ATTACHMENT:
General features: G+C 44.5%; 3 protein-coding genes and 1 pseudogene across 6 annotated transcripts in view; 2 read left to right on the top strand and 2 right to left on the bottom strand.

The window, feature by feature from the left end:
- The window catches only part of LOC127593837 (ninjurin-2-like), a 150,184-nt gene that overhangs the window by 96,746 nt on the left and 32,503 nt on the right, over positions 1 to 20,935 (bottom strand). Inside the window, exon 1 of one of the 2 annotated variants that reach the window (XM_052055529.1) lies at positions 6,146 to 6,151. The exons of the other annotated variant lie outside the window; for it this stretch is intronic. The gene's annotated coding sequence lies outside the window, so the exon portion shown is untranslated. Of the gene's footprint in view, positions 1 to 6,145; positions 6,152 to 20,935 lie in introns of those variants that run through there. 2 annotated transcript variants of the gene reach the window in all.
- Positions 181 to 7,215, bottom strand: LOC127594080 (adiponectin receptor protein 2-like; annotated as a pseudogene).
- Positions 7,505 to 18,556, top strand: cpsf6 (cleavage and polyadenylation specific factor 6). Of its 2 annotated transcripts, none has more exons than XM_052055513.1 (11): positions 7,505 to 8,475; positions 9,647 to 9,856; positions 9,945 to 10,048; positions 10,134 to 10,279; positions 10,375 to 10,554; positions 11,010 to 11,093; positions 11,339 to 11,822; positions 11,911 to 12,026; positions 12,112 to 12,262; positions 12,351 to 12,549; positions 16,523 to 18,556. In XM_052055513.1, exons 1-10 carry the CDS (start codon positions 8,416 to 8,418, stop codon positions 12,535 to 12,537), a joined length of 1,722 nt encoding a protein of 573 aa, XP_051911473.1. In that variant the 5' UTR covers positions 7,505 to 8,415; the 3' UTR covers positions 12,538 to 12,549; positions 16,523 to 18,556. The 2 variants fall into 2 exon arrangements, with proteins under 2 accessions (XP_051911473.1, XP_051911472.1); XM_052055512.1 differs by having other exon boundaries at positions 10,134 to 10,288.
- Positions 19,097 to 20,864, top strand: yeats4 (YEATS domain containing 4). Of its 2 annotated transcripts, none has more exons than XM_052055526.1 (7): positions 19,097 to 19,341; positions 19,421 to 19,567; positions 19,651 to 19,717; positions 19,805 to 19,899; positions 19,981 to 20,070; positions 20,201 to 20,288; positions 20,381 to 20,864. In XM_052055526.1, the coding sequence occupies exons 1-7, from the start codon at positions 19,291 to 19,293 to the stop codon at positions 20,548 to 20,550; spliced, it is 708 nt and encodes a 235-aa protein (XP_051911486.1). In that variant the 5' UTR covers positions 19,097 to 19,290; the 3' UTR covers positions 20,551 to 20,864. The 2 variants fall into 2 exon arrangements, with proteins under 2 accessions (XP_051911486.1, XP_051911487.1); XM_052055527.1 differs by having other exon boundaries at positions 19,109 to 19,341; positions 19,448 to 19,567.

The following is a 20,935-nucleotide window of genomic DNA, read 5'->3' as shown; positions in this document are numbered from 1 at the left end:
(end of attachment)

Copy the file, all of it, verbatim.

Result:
General features: G+C 44.5%; 3 protein-coding genes and 1 pseudogene across 6 annotated transcripts in view; 2 read left to right on the top strand and 2 right to left on the bottom strand.

The window, feature by feature from the left end:
- The window catches only part of LOC127593837 (ninjurin-2-like), a 150,184-nt gene that overhangs the window by 96,746 nt on the left and 32,503 nt on the right, over positions 1 to 20,935 (bottom strand). Inside the window, exon 1 of one of the 2 annotated variants that reach the window (XM_052055529.1) lies at positions 6,146 to 6,151. The exons of the other annotated variant lie outside the window; for it this stretch is intronic. The gene's annotated coding sequence lies outside the window, so the exon portion shown is untranslated. Of the gene's footprint in view, positions 1 to 6,145; positions 6,152 to 20,935 lie in introns of those variants that run through there. 2 annotated transcript variants of the gene reach the window in all.
- Positions 181 to 7,215, bottom strand: LOC127594080 (adiponectin receptor protein 2-like; annotated as a pseudogene).
- Positions 7,505 to 18,556, top strand: cpsf6 (cleavage and polyadenylation specific factor 6). Of its 2 annotated transcripts, none has more exons than XM_052055513.1 (11): positions 7,505 to 8,475; positions 9,647 to 9,856; positions 9,945 to 10,048; positions 10,134 to 10,279; positions 10,375 to 10,554; positions 11,010 to 11,093; positions 11,339 to 11,822; positions 11,911 to 12,026; positions 12,112 to 12,262; positions 12,351 to 12,549; positions 16,523 to 18,556. In XM_052055513.1, exons 1-10 carry the CDS (start codon positions 8,416 to 8,418, stop codon positions 12,535 to 12,537), a joined length of 1,722 nt encoding a protein of 573 aa, XP_051911473.1. In that variant the 5' UTR covers positions 7,505 to 8,415; the 3' UTR covers positions 12,538 to 12,549; positions 16,523 to 18,556. The 2 variants fall into 2 exon arrangements, with proteins under 2 accessions (XP_051911473.1, XP_051911472.1); XM_052055512.1 differs by having other exon boundaries at positions 10,134 to 10,288.
- Positions 19,097 to 20,864, top strand: yeats4 (YEATS domain containing 4). Of its 2 annotated transcripts, none has more exons than XM_052055526.1 (7): positions 19,097 to 19,341; positions 19,421 to 19,567; positions 19,651 to 19,717; positions 19,805 to 19,899; positions 19,981 to 20,070; positions 20,201 to 20,288; positions 20,381 to 20,864. In XM_052055526.1, the coding sequence occupies exons 1-7, from the start codon at positions 19,291 to 19,293 to the stop codon at positions 20,548 to 20,550; spliced, it is 708 nt and encodes a 235-aa protein (XP_051911486.1). In that variant the 5' UTR covers positions 19,097 to 19,290; the 3' UTR covers positions 20,551 to 20,864. The 2 variants fall into 2 exon arrangements, with proteins under 2 accessions (XP_051911486.1, XP_051911487.1); XM_052055527.1 differs by having other exon boundaries at positions 19,109 to 19,341; positions 19,448 to 19,567.

The following is a 20,935-nucleotide window of genomic DNA, read 5'->3' as shown; positions in this document are numbered from 1 at the left end: